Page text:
This workshop is associated to the Marie Curie fellowship “Exploring Multimodal Metaphor in Advertising” funded by the European Commission (H2020-MSCA-IF-2014). This project is based at the University of Birmingham and will run from October 2015 to October 2017.
About “Exploring Multimodal Metaphor in Advertising”
Metaphor and metonymy are key tools in communication, particularly when abstract ideas or emotions are discussed. While extant literature addresses metaphor in language and images, little has dealt with the combination of metaphor and metonymy in the multimodal context of advertising, where they play a key role. The EMMA fellowship aims to explore this by testing figurative complexity and emotions, the impact of these on comprehension, accuracy of interpretation and advertising effectiveness. It involves an interdisciplinary study that combines cognitive and physiological psychology with linguistic and marketing interpretations. A mixed-methods approach of lab experiments and qualitative inquiry will assess the speed and depth of comprehension, the perceived appeal, and the physiological effect of static and video advertisements on participants from three linguistic and cultural backgrounds (English, Spanish, and Chinese). If advertisers, charities and NGOs target, and are sensitive to, linguistic and cultural differences in metaphors, local and international communities can benefit from specific, appropriate and ethical advertising. You can find more information here.
Paula Pérez-Sobrino holds a postdoctoral fellowship Marie Curie from the European Commission. She obtained in 2015 her PhD in Cognitive Linguistics (Distinction with Honours) from the University of La Rioja (Spain) with her dissertation “Expanding the figurative continuum to multimodal settings: multimodal metaphor in interaction with metonymy in advertising”. Her research interests cover Cognitive Linguistics, cognitive operations (with special focus on the interaction between metaphor and metonymy), and multimodal environments ranging from advertising to classical music.
She brings to EMMA expertise on conceptual complexes based on the dynamic interplay between metaphor and metonymy, with varying degrees of inferential potentiality. In her doctoral thesis she analysed in detail conceptual operations based on the interaction between metaphor and metonymy (with varying degrees of conceptual complexity) and applied them to the study of printed advertising from three complementary perspectives: qualitative, corpus-based, and experimental.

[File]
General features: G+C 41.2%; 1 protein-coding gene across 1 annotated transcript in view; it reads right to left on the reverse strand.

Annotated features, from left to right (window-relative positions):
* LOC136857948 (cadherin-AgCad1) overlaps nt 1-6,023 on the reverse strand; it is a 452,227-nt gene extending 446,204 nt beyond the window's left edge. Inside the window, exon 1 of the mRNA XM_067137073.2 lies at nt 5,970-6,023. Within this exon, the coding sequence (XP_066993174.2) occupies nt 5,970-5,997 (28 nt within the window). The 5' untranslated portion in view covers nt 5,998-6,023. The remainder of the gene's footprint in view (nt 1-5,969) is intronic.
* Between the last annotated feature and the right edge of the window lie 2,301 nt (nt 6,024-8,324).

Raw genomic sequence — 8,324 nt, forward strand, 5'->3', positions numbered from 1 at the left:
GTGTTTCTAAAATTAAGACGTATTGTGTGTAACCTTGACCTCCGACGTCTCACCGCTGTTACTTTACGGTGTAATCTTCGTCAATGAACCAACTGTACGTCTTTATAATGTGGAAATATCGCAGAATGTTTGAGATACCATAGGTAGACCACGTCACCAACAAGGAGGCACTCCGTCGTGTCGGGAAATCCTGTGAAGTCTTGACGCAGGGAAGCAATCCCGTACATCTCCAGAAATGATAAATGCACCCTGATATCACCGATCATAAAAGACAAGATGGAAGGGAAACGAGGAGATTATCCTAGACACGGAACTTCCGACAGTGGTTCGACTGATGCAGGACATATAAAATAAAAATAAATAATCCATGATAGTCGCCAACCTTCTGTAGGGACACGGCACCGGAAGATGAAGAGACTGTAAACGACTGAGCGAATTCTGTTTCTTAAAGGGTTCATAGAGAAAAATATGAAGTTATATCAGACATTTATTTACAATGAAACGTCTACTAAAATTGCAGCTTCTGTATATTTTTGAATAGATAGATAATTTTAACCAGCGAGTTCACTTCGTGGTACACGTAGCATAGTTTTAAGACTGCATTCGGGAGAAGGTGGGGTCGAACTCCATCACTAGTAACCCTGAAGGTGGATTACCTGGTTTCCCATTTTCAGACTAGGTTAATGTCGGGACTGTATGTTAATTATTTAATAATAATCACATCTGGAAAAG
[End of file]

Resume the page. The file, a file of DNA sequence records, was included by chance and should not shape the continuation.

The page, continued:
Jeannette Littlemore is Professor of Applied Linguistics and Head the English Language Department at the University of Birmingham. She specialises in figurative language (particularly metonymy), cognitive linguistics, second language teaching, and the relationship between language and thought. She is a reputed theoretical and applied linguistic expert on metaphor and metonymy and on the challenges that they present to individuals from different linguistic backgrounds. She has produced a comprehensive inventory of the ways in which metaphor is misunderstood by learners of English and has conducted numerous qualitative and quantitative research studies involving figurative language comprehension and production. She teaches on the BA English Language modules ‘Psycholinguistics’ and Language and the Mind’, and the MA module ‘Mind, Metaphor and Language learning’. She contributes to the Distance MA programmes, and supervises a number of PhD students who are working on metaphor.
She brings to EMMA her extensive contribution to the area of Cognitive linguistics with her analyses on figurative language acquisition by learners from different nationalities (English, Japanese, Spanish, French, amongst others). She is fully versed in the research methodologies and will supervise the design of the project, the management of data according to the appropriate scientific and ethical standards, and will contribute to draw inferences from the project’s findings.
David Houghton is Lecturer in Marketing at Birmingham Business School. He has a Ph.D. in Management from the University of Bath, and a degree in Psychology. His research centers on the psychology of communication online, with a specific interest in the management of privacy, self-disclosure, uncertainty reduction and the formation, maintenance and deterioration of relationships.
He brings to EMMA expertise in both experimental and qualitative research methods, as well as in the disclosure and concealment (privacy) of information in online social media, which can aid in testing the impact of different adverts and videos used for online consumer engagement (the goal for modern viral advertising) and advertising more generally.